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What It Means To Love Someone With Body Dysmorphia

Even though an estimated 1.7-2.4% of the population struggles with some form of body dysmorphia, it is something that is hardly ever discussed. Body dysmorphic disorder (BDD), the obsessive preoccupation with one’s own skewed self image and a perceived flaw(s), can cause anxiety, depression, and pervasive thoughts. The obsession, while varying in degree, can severly impact one’s happiness and quality of life. Because of the stigma that often follows the idea of vanity, many people who struggle with this disorder also don’t openly talk about it. For someone who struggles, self-worth can be more than just a challenge to find. And loving someone who deals with BDD and giving them your support means more than providing compliments and reassurance. 

Everyday will be different. Some days easier than others, some more difficult. Someone with BDD may struggle more with obsessive thoughts and negative feelings one day and then less the next. While there isn’t a pattern in the obsessive behavior, certain situations can be more triggering than others. Many people with BDD may have increased anxiety in social situations and may feel overwhelmed as a result. Depending on the person, there may be a significant change in behavior based on circumstances such as unfamiliarity, overcrowdedness, or perceived social pressure. Ultimately, each day will be unpredictable. The best way to show your love is to just be there for them when they need you.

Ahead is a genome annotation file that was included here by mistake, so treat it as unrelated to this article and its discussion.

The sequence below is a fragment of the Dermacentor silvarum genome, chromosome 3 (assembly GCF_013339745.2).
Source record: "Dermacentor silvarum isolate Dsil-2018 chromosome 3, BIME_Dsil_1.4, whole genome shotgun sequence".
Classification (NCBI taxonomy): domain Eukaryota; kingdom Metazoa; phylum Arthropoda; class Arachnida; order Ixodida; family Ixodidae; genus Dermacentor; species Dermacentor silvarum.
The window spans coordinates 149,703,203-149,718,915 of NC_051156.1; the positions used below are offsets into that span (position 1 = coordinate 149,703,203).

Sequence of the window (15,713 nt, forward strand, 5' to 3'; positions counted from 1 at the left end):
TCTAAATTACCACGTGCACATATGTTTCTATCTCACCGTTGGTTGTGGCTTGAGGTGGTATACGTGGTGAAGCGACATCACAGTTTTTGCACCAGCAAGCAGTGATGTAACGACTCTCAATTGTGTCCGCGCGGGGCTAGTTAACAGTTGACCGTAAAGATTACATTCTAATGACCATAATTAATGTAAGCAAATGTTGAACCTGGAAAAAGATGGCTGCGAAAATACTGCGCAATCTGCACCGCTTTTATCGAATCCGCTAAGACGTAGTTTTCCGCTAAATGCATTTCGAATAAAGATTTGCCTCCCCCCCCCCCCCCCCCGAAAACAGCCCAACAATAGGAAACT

Sometimes your words wont get through to them. It doesn’t matter how many times you’ve told them how pretty they look today or how beautiful they are. To a person with BDD, sometimes compliments will only work as fuel for their obsession, causing them to become more conscious of their perceived flaw. Telling them how much you appreciate them or how much they mean to you will go farther than a compliment on physical appearance.

Depending on the person, BDD may affect someone’s habits in their daily lives, such as eating. Many who struggle with BDD can also suffer from an eating disorder. A person may feel uncomfortable when it comes to situations involving food. Be patient with their habits and supportive in any situation that may make them feel uneasy.

It’s important to remember that their struggle has nothing to do with you. While someone with BDD is fully capable of loving, their own personal insecurity and struggle with body image is theirs and only theirs. It is not dependent on you or anyone else. Being able to acknowledge that this is something they have to deal with first and foremost is crucial to their road to recovery. And even though they might struggle, it’s important to remind them that they don’t have to alone. Let them know that you’re there to listen, talk, and support them through everything. 

Danielle is a spoken word artist from Chicago and a nationally ranked slam poet who previously competed with the Los Angeles youth team. She has a strong fascination with sunflowers, a love for crows, and an addiction to tattoos.
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